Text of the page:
A number of major nations have introduced tax measures to make large multinationals in various sectors pay more taxes, including the UK’s Digital Services Tax, Australia’s Diverted Profits Tax, France’s GAFA tax, Spain’s “Google Tax,” and the measures with the best acronyms, introduced in the US last year, the Global Intangible Low Taxed Income (GILTI) and Base Erosion Anti-Abuse Tax (BEAT). Individually these are positive measures, but the international corporate tax environment has now become a complex, balkanized, less coherent patchwork.

This is why discussions about fundamental reforms have gone into overdrive in the past few months through the OECD’s Inclusive Framework, involving 129 nations. G20 finance ministers considered various proposals at their meeting in early June, and they directed officials to redouble efforts to reach a consensus solution by next year. There were proposals for minimum international corporate tax rates and for increasing the taxing powers of countries where the ultimate customers of multinational corporations reside. While they do patch holes, some of these proposals would further complicate things, without fixing the system.

One proposal from the G24 group of countries – summarized in this OECD document – would vastly simplify the international tax structure. It would allocate taxable income of multinational enterprises between countries using a formula that reflects real economic activities in each country, as measured by sales, employment, capital assets, and other factors.

This would be radically different from the transfer pricing system that’s been at the heart of the international corporate tax system since it was established a century ago, but it wouldn’t be a completely novel or revolutionary approach.

In fact, the system is very similar to the one Canada has operated successfully for over 50 years to allocate the taxable income of corporations between provinces for tax purposes, using just payroll and gross revenues. It’s been so uncontroversial that few people are aware of it, and some provinces, for example, Quebec and Alberta, which collect their own corporate income tax, use the same formula. US states have also used a formula apportionment system, but with more variables and variation, for many decades, and the European Union is moving toward a similar system with its Common Consolidated Corporate Tax Base.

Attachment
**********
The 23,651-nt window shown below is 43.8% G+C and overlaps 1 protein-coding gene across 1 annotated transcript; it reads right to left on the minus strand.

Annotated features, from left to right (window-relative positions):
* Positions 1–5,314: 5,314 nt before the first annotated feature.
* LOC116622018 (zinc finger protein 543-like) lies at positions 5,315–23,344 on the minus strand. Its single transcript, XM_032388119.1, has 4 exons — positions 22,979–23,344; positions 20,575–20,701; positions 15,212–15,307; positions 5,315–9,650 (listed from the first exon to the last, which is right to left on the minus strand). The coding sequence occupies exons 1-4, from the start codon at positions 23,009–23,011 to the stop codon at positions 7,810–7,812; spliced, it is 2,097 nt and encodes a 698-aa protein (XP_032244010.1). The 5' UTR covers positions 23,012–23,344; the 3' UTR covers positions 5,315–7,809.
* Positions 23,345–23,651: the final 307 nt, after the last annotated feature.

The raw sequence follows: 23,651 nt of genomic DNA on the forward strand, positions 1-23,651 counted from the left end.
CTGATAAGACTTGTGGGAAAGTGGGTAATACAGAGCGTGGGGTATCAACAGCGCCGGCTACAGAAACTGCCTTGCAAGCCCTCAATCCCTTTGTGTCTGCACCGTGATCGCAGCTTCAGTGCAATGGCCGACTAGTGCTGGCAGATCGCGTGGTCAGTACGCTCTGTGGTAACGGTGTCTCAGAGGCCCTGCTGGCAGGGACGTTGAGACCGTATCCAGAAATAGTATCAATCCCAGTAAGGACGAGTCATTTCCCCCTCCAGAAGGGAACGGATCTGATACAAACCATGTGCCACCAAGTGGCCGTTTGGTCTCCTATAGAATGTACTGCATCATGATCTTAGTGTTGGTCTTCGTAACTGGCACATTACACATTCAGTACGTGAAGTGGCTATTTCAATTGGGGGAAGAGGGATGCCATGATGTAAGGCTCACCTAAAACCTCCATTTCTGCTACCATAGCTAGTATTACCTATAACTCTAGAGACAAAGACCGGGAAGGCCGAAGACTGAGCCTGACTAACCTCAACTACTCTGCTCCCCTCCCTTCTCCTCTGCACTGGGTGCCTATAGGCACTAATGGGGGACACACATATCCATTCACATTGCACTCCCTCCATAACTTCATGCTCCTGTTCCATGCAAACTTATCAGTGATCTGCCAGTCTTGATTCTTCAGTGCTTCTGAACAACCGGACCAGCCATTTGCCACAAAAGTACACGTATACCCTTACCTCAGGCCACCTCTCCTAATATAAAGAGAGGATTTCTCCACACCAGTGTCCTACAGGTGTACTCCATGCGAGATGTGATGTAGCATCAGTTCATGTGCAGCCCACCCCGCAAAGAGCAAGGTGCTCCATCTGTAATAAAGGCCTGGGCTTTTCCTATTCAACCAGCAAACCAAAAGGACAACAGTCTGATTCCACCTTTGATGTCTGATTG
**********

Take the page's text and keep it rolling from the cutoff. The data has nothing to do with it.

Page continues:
This OECD proposal has the support of independent experts and would be combined with a system of unitary taxation, so multinational enterprises can’t use subsidiaries and affiliated companies to avoid taxes. Also on the table is a system for minimum international corporate tax rates to prevent a race to the bottom.

India is also now seriously considering using this approach to force multinationals selling there to pay corporate tax, whether or not they have a permanent establishment, effectively doing an end-run around existing rules. Other countries might join India if discussions through the OECD don’t make enough progress, putting pressure on these negotiations.

Canada’s Finance Minister Bill Morneau and his officials could play a constructive role in this process by supporting the proposal (and considering similar unilateral measures) in the negotiations, highlighting the positive experiences we’ve had with the system.

There are numerous details to be hashed out and negotiated, like the formulas to use, the establishment of a common tax base, separate rules for specific industries. But it would be much fairer and simpler system, and national revenue agencies could administer and enforce it more effectively than is the case with the current system.

This is an historic opportunity for the world to finally achieve substantial progressive reform of the international tax system, to ensure that multinational enterprises are taxed fairly and that all countries receive their fair share of the revenues. At stake are not only billions of dollars annually for Canada and hundreds of billions worldwide, but also the fundamental faith of the public in the fairness of our overall tax system.

Photo: Shutterstock, by HelloRF Zcool.